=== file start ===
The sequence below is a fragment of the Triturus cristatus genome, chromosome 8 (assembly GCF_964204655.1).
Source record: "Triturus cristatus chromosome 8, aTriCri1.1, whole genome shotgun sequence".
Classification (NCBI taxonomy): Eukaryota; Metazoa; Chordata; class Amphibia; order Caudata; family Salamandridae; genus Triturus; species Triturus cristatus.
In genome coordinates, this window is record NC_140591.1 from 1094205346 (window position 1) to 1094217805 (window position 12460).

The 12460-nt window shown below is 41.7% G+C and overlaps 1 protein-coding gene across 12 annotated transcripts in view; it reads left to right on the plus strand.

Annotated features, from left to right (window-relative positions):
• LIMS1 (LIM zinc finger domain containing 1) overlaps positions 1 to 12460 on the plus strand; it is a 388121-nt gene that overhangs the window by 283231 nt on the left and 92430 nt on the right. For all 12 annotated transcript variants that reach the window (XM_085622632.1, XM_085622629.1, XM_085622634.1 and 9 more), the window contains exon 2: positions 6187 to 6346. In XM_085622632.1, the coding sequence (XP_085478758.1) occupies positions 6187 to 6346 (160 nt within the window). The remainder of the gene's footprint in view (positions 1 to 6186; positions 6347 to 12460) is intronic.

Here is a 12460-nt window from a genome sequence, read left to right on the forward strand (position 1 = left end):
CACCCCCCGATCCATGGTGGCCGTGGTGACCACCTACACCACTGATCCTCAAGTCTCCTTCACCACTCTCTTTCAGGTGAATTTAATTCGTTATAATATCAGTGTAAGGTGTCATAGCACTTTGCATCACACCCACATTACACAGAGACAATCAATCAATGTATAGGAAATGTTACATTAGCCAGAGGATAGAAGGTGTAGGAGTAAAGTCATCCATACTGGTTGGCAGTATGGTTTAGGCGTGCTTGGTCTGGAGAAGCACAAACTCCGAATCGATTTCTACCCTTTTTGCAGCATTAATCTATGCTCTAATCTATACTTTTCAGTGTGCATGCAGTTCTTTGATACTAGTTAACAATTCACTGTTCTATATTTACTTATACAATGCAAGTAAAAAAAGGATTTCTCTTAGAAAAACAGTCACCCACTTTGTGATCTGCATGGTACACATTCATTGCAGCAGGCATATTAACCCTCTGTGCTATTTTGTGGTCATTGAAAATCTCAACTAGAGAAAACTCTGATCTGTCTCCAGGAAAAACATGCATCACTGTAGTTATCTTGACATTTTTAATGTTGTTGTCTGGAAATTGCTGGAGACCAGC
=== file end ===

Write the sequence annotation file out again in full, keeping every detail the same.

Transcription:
The sequence below is a fragment of the Triturus cristatus genome, chromosome 8 (assembly GCF_964204655.1).
Source record: "Triturus cristatus chromosome 8, aTriCri1.1, whole genome shotgun sequence".
Classification (NCBI taxonomy): Eukaryota; Metazoa; Chordata; class Amphibia; order Caudata; family Salamandridae; genus Triturus; species Triturus cristatus.
In genome coordinates, this window is record NC_140591.1 from 1094205346 (window position 1) to 1094217805 (window position 12460).

The 12460-nt window shown below is 41.7% G+C and overlaps 1 protein-coding gene across 12 annotated transcripts in view; it reads left to right on the plus strand.

Annotated features, from left to right (window-relative positions):
• LIMS1 (LIM zinc finger domain containing 1) overlaps positions 1 to 12460 on the plus strand; it is a 388121-nt gene that overhangs the window by 283231 nt on the left and 92430 nt on the right. For all 12 annotated transcript variants that reach the window (XM_085622632.1, XM_085622629.1, XM_085622634.1 and 9 more), the window contains exon 2: positions 6187 to 6346. In XM_085622632.1, the coding sequence (XP_085478758.1) occupies positions 6187 to 6346 (160 nt within the window). The remainder of the gene's footprint in view (positions 1 to 6186; positions 6347 to 12460) is intronic.

Here is a 12460-nt window from a genome sequence, read left to right on the forward strand (position 1 = left end):
CACCCCCCGATCCATGGTGGCCGTGGTGACCACCTACACCACTGATCCTCAAGTCTCCTTCACCACTCTCTTTCAGGTGAATTTAATTCGTTATAATATCAGTGTAAGGTGTCATAGCACTTTGCATCACACCCACATTACACAGAGACAATCAATCAATGTATAGGAAATGTTACATTAGCCAGAGGATAGAAGGTGTAGGAGTAAAGTCATCCATACTGGTTGGCAGTATGGTTTAGGCGTGCTTGGTCTGGAGAAGCACAAACTCCGAATCGATTTCTACCCTTTTTGCAGCATTAATCTATGCTCTAATCTATACTTTTCAGTGTGCATGCAGTTCTTTGATACTAGTTAACAATTCACTGTTCTATATTTACTTATACAATGCAAGTAAAAAAAGGATTTCTCTTAGAAAAACAGTCACCCACTTTGTGATCTGCATGGTACACATTCATTGCAGCAGGCATATTAACCCTCTGTGCTATTTTGTGGTCATTGAAAATCTCAACTAGAGAAAACTCTGATCTGTCTCCAGGAAAAACATGCATCACTGTAGTTATCTTGACATTTTTAATGTTGTTGTCTGGAAATTGCTGGAGACCAGC